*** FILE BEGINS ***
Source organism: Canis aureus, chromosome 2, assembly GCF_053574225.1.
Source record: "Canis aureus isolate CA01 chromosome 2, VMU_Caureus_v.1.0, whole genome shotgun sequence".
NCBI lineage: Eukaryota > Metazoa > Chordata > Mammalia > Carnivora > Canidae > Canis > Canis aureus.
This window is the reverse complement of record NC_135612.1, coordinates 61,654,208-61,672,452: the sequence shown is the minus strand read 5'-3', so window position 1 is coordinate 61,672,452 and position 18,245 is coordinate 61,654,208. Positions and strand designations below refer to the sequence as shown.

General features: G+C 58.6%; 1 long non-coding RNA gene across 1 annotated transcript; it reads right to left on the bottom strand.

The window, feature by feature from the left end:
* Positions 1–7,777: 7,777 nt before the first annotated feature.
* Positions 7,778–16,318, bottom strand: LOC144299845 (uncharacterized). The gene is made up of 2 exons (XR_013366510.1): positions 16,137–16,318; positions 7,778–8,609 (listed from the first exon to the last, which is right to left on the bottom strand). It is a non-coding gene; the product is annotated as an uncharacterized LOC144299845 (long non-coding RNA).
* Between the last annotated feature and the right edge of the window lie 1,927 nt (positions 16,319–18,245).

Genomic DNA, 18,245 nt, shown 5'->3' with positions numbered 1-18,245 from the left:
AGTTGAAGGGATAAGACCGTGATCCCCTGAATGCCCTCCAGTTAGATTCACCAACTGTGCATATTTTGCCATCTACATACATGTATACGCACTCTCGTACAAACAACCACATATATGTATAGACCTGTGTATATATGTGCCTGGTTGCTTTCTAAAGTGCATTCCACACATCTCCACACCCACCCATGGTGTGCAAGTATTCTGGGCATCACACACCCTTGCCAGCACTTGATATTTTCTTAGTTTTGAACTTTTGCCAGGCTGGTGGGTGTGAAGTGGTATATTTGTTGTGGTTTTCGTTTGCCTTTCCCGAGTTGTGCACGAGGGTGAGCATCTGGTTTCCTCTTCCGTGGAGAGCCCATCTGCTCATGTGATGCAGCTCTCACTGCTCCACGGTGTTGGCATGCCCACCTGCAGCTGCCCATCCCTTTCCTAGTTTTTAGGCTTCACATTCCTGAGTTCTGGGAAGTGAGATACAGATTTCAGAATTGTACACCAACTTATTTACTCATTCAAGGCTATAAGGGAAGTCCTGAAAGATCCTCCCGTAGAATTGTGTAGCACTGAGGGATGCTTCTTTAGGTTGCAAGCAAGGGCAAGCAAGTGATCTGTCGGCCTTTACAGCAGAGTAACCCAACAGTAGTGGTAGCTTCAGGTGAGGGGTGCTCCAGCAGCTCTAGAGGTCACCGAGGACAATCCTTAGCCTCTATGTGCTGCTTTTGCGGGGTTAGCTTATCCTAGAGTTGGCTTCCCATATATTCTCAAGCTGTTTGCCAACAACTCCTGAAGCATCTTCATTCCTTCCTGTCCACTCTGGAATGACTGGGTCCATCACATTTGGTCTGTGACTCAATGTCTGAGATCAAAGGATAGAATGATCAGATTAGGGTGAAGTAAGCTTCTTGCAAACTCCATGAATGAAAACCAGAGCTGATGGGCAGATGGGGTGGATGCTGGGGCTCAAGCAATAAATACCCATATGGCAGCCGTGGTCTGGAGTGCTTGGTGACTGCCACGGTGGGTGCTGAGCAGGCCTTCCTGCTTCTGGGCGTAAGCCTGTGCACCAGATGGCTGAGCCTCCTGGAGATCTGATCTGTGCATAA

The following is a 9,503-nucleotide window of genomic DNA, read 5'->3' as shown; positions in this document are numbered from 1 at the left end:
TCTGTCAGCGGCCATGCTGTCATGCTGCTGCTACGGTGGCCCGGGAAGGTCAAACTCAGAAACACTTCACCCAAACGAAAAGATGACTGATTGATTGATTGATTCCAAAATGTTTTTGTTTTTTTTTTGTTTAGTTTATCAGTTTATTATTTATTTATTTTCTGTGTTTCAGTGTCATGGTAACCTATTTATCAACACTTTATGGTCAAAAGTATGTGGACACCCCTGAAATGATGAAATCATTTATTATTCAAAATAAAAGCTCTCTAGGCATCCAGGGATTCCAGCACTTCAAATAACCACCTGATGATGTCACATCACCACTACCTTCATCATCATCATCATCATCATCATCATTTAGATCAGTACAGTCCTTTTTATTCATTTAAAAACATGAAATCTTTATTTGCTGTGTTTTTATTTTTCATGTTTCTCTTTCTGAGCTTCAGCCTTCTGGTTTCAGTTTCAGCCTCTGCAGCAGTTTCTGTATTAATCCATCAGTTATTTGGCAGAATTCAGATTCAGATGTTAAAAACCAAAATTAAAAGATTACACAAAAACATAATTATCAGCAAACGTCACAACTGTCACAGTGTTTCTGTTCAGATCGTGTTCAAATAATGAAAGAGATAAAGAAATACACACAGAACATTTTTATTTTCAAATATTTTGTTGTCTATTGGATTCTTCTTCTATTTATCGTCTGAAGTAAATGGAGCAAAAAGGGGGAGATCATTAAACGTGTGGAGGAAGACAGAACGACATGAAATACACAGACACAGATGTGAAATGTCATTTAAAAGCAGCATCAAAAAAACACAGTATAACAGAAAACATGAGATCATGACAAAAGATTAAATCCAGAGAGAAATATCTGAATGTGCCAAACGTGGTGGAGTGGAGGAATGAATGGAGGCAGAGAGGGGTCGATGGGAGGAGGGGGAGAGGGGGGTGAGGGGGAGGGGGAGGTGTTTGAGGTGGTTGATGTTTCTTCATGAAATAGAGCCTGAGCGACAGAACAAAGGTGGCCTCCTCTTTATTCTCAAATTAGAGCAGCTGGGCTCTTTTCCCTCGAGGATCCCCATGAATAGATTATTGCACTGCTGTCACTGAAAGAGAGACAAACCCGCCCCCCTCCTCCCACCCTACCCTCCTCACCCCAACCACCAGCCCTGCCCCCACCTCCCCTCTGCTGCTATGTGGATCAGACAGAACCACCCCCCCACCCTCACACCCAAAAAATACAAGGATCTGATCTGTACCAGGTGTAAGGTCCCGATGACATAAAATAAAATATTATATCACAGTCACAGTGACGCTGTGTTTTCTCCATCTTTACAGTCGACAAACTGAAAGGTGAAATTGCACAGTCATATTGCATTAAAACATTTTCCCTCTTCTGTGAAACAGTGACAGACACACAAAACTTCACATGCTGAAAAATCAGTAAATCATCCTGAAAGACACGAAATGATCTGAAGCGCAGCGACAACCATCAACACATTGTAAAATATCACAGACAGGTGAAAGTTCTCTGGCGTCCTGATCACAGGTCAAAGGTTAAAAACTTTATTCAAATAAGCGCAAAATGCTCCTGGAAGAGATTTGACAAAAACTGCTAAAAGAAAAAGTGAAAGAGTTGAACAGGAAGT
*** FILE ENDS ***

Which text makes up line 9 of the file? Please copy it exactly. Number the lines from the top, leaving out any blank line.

* Between the last annotated feature and the right edge of the window lie 1,927 nt (positions 16,319–18,245).